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Helping Heroes Retire

Helping Heroes Retire

How You Do Anything Is How You Do Everything

Posted on June 2, 2020 by Gregg Brant

by Gregg Brant

I first heard this quote on a hot summer day at football practice in my youth. My coach yelled this at us as we attempted to finish a conditioning activity known as “four corners” in the peak of the Florida summer heat.

“Four corners” is a drill where you move around cones in the shape of a square. You start by sprinting forward ten yards to move through the first part of the square, shuffle sideways for ten yards to complete the second part of the square, backpedal ten years to complete the third part of the square, and bear crawl on your feet and hands the last remaining side of the square until you get back to where you started. Then you repeat this a million times, depending on how nice your coach is.

In the Florida summer heat, it was easy to lose focus on the little things like footwork and not cutting corners. At the time, I thought it was silly to place such an importance on things like the technical footwork we displayed during a conditioning drill, when I knew our main objective that season was to win football games. Why did the little details of this drill seem to matter so much?

The quote, “How you do anything is how you do everything,” was an important lesson for me to learn in my adolescence as it pertained to playing football, but a more important lesson for me to learn in life in general.

See, when playing football, if it’s easy for you to mentally succumb to having sloppy footwork and cutting corners in practice because of heat or fatigue, it’s just as easy for you to succumb to these bad habits during a game when it actually matters.

This is no different from financial planning. If you ignore the “little” details now, when it doesn’t matter so much, these “little” details will be ignored when it really does matter, which can be detrimental.

Over the past 3 months, it has been very easy to lose focus on the “smaller” areas of financial planning and focus on what we feel is the big one: investing.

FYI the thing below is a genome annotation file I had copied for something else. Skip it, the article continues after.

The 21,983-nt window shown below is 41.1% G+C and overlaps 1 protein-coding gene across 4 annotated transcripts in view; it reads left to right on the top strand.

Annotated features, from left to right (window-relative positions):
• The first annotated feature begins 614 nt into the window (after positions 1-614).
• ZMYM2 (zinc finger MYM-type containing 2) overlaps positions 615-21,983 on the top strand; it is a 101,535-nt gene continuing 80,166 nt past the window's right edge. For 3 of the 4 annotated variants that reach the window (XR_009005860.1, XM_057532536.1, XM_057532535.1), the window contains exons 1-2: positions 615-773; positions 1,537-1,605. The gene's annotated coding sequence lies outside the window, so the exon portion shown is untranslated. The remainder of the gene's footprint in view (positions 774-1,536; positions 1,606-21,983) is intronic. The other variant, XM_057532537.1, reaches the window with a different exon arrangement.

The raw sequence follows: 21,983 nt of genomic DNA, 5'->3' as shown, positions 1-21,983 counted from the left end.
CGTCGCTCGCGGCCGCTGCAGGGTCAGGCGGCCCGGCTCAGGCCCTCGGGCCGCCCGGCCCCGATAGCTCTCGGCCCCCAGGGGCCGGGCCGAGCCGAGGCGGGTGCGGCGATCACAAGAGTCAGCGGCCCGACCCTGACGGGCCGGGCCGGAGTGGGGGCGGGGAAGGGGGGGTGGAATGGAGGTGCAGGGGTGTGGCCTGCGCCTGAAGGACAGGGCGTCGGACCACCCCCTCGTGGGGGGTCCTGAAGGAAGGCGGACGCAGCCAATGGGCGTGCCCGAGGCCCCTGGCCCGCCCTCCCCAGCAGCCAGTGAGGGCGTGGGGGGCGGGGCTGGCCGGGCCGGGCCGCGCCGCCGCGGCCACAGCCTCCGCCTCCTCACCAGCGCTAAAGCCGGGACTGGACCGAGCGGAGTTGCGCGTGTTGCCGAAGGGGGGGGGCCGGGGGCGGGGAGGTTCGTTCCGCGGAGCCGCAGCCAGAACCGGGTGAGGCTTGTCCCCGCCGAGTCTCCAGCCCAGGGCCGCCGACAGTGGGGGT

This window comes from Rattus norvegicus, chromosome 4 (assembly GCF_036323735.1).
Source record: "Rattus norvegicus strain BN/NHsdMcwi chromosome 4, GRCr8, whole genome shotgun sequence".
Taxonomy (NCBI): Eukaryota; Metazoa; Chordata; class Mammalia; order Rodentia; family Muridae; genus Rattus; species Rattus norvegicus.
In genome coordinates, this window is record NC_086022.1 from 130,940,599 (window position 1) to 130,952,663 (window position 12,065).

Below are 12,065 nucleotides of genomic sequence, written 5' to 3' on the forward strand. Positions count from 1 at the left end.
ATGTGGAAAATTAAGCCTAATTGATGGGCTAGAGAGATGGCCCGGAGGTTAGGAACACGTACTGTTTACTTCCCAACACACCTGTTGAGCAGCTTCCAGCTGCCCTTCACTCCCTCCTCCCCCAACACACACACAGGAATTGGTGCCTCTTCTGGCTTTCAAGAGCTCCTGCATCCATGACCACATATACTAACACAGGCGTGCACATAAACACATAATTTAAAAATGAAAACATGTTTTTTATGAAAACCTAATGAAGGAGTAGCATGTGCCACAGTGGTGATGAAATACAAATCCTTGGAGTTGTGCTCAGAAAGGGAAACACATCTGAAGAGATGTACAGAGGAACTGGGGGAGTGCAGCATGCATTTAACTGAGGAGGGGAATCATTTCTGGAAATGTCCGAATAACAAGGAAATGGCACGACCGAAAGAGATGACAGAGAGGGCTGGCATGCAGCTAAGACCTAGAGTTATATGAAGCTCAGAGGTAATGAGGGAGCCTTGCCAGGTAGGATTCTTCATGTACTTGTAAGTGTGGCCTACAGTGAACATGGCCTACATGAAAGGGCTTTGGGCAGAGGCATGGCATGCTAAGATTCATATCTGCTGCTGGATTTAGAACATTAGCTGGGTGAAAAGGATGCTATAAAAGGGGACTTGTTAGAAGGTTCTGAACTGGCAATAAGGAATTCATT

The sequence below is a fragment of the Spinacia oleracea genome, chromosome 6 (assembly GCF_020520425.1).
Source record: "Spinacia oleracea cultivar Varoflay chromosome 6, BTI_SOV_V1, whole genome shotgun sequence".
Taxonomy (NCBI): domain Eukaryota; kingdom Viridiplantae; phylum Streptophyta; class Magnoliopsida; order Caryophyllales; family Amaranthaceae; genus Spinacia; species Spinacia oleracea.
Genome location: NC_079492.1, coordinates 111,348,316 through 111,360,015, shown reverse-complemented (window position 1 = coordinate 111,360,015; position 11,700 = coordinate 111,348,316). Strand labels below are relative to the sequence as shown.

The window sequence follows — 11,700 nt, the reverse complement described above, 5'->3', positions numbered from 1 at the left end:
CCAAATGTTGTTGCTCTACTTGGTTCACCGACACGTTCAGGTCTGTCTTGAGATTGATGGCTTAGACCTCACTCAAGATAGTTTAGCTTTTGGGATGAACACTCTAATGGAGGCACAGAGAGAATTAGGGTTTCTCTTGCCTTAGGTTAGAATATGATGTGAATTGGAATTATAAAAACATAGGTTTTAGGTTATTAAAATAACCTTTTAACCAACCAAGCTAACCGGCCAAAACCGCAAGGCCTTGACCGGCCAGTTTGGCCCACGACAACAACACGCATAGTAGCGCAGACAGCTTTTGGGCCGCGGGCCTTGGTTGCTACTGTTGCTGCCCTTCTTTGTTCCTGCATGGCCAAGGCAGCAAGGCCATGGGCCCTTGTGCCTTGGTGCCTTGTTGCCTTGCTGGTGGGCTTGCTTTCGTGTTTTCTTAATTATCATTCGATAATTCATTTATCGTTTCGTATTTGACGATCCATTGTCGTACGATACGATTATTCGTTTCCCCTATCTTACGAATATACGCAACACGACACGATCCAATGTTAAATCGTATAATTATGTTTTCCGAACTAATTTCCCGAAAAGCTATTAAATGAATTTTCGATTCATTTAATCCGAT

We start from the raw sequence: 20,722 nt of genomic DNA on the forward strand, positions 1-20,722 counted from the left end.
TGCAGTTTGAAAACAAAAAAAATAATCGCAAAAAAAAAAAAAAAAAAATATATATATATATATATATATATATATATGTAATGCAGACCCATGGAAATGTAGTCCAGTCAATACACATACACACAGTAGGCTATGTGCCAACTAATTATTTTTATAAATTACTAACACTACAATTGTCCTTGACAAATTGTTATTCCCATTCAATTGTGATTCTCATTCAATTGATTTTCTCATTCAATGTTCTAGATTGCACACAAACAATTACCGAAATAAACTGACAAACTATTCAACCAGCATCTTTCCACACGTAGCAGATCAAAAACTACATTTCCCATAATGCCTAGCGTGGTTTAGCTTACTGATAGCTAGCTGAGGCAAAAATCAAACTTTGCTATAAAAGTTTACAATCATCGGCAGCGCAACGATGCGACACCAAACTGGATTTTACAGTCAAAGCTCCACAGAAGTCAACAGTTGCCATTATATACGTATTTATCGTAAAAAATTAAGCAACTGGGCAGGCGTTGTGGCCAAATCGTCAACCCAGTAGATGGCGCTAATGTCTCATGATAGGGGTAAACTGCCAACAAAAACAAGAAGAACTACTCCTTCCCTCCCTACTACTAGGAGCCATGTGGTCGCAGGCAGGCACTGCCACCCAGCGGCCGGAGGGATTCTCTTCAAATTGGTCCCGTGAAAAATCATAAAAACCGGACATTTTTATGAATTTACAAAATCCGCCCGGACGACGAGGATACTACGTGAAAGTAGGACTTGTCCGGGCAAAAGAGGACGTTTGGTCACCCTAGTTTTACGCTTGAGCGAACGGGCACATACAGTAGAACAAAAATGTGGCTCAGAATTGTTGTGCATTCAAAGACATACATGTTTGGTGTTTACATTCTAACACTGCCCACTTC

The news covers the stock market non-stop. We hear our friends talk about what stocks they are buying, how they are investing their money, and what their predictions are for the stock market moving forward. It makes sense. The prospect of earning money in the stock market is an attractive one, and certainly something that feeds into our primitive emotions of fear and greed.

But what is the point in having the perfect portfolio if you become disabled and have to spend your life’s savings to cover legal fees because you never drafted a Durable Power of Attorney document? What is the point in accumulating money for your future just to lose it all in a lawsuit? What’s the purpose of picking the perfect stock if you pass away prematurely without adequate life insurance coverage and your spouse must sell your perfect investment to put food on the table? What’s the point in aimlessly investing and taking on excessive risk because you haven’t taken the time to map out your financial goals?

There are other areas of your personal finances that might not be as sexy as investing, but still require your time and attention: estate planning, asset protection planning, insurance planning, debt management, defining specific financial goals, etc.

Unfortunately, a lot of people neglect these other areas because of a lack of interest or a lack of time. Educating yourself and working with a good financial planner can help you pay adequate attention to these areas.

Most of us think that we have a goal to accumulate $X amount of dollars by a certain point in time. But that’s not really our goal. Our goal is often to build and protect a certain lifestyle. Having $X amount of dollars by a certain point in time is one of the components to building and protecting the lifestyle that we want, but it is only one component.

Gregg Brant, CFP®, APMA®, MBA

Family Wealth Advisor | Contributor

Gregg is a financial planner who is passionate about helping first responders and their families navigate their financial lives with confidence. Having a spouse who is a professor in the State University System, Gregg has worked with the Florida Retirement System first-hand for his own personal financial planning.

Now Gregg is on a mission to take this knowledge and disseminate it to the people who deserve it most; our first responders.